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Nature

50,000-Year-Old Microbial 'Super Life' Found Trapped Within Crystals

author

Robin Andrews

Science & Policy Writer

clockFeb 18 2017, 17:01 UTC

The Cave of the Crystals in Mexico. Alexander Van Driessche/Wikimedia Commons; CC BY 3.0

The Cave of the Crystals, buried 800 metres (2,625 feet) deep within Mexico’s Naica Mine, should be on everyone’s bucket list. Within this Narnia-like opening are enormous gypsum crystals, the largest of which is a staggering 12 meters (39 feet) long and weighs 55 tonnes (61 tons).

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As reported by BBC News, however, scientists have discovered something else that’s been lurking within this swelteringly hot cave for a very, very long time – something that may completely change our understanding of biology. That’s right: a new form of microbial life has been found, and it’s unlike anything we’ve ever seen.

The microbes, trapped in fluid inclusions within the crystals themselves, are ancient, with estimates ranging up to 50,000 years old. It appears that they’re living off manganese, iron and other metallic elements, using them to produce the required nutrients to survive.

To make sure they weren’t just dead remnants of the originals, the team of researchers extracted them from the crystals and managed to successfully revive them in a laboratory.

It must be pointed out that, within the Cave of the Crystals, air temperatures tend to hover around 58°C (136°F) at humidity values of up to with 99 percent. Without the proper form of protection, the average person can only remain conscious for about ten minutes.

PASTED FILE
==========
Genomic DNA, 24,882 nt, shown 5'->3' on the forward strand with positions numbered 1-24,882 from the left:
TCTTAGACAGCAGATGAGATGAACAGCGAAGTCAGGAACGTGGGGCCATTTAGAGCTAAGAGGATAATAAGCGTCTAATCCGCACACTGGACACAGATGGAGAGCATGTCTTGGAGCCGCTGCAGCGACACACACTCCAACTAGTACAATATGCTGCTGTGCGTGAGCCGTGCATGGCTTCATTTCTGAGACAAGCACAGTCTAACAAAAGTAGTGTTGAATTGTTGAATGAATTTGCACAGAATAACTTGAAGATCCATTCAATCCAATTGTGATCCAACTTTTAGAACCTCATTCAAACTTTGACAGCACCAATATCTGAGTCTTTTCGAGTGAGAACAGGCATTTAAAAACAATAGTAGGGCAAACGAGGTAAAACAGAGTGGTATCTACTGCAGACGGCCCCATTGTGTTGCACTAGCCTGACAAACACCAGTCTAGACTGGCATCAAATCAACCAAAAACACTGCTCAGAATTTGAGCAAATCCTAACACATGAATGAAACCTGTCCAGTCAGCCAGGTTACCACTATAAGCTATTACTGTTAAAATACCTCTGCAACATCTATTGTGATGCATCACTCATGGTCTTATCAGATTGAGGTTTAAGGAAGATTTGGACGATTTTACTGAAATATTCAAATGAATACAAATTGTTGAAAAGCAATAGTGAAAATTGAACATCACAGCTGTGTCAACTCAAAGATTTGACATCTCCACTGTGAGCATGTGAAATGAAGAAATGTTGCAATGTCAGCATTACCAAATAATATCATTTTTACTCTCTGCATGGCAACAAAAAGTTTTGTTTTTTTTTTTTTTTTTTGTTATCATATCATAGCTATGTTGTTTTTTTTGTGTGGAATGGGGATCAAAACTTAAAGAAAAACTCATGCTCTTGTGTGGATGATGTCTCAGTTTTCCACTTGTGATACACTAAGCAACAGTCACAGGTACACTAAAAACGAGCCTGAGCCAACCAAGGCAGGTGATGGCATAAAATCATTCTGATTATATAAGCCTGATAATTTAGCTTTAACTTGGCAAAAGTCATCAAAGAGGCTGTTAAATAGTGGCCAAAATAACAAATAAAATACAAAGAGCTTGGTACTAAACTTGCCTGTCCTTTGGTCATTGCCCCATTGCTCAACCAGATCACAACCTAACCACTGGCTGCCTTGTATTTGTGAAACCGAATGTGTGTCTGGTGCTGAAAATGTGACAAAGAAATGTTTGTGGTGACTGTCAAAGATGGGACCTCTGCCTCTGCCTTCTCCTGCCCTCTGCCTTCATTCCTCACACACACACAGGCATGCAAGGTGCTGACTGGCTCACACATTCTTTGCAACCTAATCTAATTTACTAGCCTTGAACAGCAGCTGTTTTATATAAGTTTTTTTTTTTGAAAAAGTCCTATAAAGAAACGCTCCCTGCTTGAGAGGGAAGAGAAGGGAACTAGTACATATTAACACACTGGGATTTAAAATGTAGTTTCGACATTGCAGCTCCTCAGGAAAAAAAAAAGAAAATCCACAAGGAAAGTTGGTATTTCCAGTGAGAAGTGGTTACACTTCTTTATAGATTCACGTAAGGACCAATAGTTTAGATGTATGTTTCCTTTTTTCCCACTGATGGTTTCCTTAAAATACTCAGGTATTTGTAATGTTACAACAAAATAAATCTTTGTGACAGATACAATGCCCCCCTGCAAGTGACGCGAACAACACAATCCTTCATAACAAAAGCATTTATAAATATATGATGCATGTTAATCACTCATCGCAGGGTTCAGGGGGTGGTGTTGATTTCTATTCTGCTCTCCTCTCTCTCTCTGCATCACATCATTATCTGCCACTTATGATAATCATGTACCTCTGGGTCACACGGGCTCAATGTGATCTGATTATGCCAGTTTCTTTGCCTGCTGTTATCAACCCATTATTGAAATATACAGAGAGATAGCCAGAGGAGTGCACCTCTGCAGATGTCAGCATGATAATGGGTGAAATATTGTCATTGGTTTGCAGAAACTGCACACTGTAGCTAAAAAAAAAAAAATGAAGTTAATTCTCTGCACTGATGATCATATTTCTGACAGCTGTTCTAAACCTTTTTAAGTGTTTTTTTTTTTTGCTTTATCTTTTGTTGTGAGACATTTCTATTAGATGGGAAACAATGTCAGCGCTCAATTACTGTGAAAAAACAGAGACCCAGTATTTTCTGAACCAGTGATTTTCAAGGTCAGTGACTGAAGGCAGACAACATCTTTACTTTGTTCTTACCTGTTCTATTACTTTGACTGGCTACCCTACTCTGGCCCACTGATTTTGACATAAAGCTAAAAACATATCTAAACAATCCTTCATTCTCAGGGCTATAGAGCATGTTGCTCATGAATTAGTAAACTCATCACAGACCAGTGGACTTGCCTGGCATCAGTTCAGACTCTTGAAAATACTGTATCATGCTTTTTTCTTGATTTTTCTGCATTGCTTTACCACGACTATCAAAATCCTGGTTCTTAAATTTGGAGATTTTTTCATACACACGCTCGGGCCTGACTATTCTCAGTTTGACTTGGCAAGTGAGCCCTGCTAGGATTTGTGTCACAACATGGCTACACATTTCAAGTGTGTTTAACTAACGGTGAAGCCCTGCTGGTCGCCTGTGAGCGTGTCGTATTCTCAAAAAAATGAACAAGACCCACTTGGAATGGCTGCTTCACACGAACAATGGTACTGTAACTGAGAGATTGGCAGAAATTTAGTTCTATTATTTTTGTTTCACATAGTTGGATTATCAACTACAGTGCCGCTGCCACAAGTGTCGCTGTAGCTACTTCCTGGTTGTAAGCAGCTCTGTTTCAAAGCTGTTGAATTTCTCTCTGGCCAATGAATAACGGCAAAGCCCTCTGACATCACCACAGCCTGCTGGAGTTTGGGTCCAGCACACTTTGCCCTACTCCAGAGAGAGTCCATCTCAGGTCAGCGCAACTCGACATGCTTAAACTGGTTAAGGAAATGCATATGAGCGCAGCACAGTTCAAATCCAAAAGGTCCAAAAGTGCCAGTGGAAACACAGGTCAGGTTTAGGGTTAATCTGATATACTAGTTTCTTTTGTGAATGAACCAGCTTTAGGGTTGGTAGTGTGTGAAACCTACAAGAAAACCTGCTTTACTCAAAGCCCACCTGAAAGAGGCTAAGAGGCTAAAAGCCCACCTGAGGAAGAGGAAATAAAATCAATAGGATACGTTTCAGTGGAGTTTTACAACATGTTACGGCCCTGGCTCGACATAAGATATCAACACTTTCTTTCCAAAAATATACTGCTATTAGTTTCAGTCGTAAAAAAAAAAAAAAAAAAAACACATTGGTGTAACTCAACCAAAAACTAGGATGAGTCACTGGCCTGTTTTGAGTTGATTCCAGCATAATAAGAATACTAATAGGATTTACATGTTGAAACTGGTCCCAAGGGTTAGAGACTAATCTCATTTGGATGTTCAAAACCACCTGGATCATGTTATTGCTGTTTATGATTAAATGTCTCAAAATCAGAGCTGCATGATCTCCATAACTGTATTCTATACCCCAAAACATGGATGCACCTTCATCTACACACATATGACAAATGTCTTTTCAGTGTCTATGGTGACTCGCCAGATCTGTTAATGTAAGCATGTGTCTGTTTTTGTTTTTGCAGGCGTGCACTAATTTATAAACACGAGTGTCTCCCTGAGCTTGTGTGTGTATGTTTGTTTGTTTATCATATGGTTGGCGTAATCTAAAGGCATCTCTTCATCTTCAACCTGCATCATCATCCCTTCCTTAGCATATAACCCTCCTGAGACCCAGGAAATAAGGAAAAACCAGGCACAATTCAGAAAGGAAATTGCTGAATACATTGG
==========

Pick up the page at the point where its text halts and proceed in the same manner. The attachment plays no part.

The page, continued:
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Make no mistake, these little critters are extremophiles, in that they are able to not just survive but thrive within these hellish conditions.

The type of crystals the microbes were residing within. Rob Lavinsky/Wikimedia Commons; CC BY-SA 3.0

According to the team of NASA microbiologists that discovered them, this is all the information the public or press are allowed to receive right now. Subject to peer review, all the data is currently being withheld by the space agency, which we’re sure will fuel some rather madcap conspiracy theories.

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Announcing their remarkable find at the annual gathering of the American Association for the Advancement of Science, Penelope Boston, the chief of NASA’s Astrobiology Institute, tantalizingly described the microbes as “super life.”

Really though, we shouldn’t be surprised by this discovery, based on the information we’ve already got. Extremophiles have been found all over the world, from deep-sea vents, acidic hot springs, within volcanic craters and even within the crust itself.

Life, as they say, finds a way. We’re literally just one species out of a trillion, and just because we can’t thrive in any environment we choose, it doesn’t mean the same principle applies to the world of microbiology.

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These ancient, newly discovered microbes within the Cave of the Crystals may seem strange, but extremophiles are actually more commonplace than we are. In fact, compared to most life on this pale, blue dot, humans, not microbes, are one of the most “alien.”


Nature
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